Sunday, February 13, 2011

Tors at Belstone 2

And now we wind our way slowly back across the hill to descend at Belstone, stopping to have a look at some more of the unusual tors on the way.

I have been busy looking up other interesting tors on the internet and have found a real beauty which I am intending to walk to as soon as I am able to find the right combination of time and weather conditions. This particular tor is a long way out and I have not yet decided whether I will be able to walk all the way there and back in one day, so this particular trip might involve a bit of overnight camping.

As you can see, Dartmoor is not really the easiest of places to yomp across, as it seems designed to twist the ankle with pretty much every step and it's too far to hop back across all these hills on one leg.

There are such things as mires around here on the lower ground, which should be avoided unless you are very confident about jumping from tussock to tussock. The river cleaves are treacherously rocky and almost every step has to be fully considered. The hilltops, though covered with clitter are ok to walk on, though you get the full force of the weather on top and it is easy to end up walking inside a cloud. All in all none of the distances covered here are that easy and a good stout walking stick is recommended as well as a map and compass. I have walked out here on my own today which is also not really that good an idea, as plenty can go wrong in these short days.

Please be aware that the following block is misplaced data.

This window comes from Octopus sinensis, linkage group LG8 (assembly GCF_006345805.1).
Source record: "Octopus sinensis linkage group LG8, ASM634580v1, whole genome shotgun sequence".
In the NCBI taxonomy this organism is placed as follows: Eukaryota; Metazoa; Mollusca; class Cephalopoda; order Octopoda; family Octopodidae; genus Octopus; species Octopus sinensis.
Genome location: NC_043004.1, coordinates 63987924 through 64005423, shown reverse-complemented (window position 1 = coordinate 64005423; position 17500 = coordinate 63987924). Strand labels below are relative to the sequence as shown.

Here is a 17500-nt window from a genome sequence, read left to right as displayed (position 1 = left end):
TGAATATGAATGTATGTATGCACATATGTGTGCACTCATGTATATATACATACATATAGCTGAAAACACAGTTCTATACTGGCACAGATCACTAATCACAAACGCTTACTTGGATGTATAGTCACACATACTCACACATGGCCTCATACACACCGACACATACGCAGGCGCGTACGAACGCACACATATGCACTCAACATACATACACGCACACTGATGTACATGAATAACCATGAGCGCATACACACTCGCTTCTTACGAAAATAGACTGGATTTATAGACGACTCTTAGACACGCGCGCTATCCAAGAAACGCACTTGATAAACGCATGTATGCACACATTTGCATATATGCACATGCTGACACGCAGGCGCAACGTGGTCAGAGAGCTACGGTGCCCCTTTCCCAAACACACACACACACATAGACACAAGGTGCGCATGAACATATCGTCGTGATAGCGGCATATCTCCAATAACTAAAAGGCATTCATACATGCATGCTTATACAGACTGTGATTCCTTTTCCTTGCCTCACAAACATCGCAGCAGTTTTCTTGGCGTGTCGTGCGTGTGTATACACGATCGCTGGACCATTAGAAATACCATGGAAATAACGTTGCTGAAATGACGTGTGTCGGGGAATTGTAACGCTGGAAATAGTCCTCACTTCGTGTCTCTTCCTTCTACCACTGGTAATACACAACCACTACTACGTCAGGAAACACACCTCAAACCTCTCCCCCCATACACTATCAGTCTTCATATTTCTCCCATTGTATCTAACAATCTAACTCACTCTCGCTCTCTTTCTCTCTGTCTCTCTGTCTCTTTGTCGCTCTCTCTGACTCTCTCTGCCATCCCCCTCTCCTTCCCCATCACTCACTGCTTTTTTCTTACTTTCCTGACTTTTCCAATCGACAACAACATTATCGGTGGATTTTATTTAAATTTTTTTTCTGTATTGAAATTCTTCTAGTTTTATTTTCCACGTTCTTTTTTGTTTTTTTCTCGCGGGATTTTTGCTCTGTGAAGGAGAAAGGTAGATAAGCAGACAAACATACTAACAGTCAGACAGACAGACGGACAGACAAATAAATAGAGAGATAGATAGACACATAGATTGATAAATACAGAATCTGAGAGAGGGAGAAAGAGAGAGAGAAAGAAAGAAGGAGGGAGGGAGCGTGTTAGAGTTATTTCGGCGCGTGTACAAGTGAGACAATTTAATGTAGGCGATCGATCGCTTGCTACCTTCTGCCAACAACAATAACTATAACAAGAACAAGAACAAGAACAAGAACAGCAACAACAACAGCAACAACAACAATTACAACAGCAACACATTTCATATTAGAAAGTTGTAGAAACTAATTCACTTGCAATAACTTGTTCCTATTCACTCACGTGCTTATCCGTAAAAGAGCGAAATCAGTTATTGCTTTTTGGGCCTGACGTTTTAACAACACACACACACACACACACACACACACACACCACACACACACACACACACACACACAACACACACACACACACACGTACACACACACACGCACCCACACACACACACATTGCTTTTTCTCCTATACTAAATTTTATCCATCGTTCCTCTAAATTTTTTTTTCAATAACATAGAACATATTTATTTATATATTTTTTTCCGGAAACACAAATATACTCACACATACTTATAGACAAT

Well that's all for another time and plenty to look forward to. In the meantime we will get back down to Belstone and off to Sticklepath and the bus. The light here is already becoming somewhat lunar, the hills will settle into darkness again soon and this really isn't the place to be out walking at night.


Anonymous said...

I love this...,will need to travel to this place one day good photos shamanic

.....respects neil

john said...

Hi and thanks very much neil. It is quite a place alright and it gets in the blood and pulls you in does Dartmoor. I keep wanting to go further and further in too see more of it.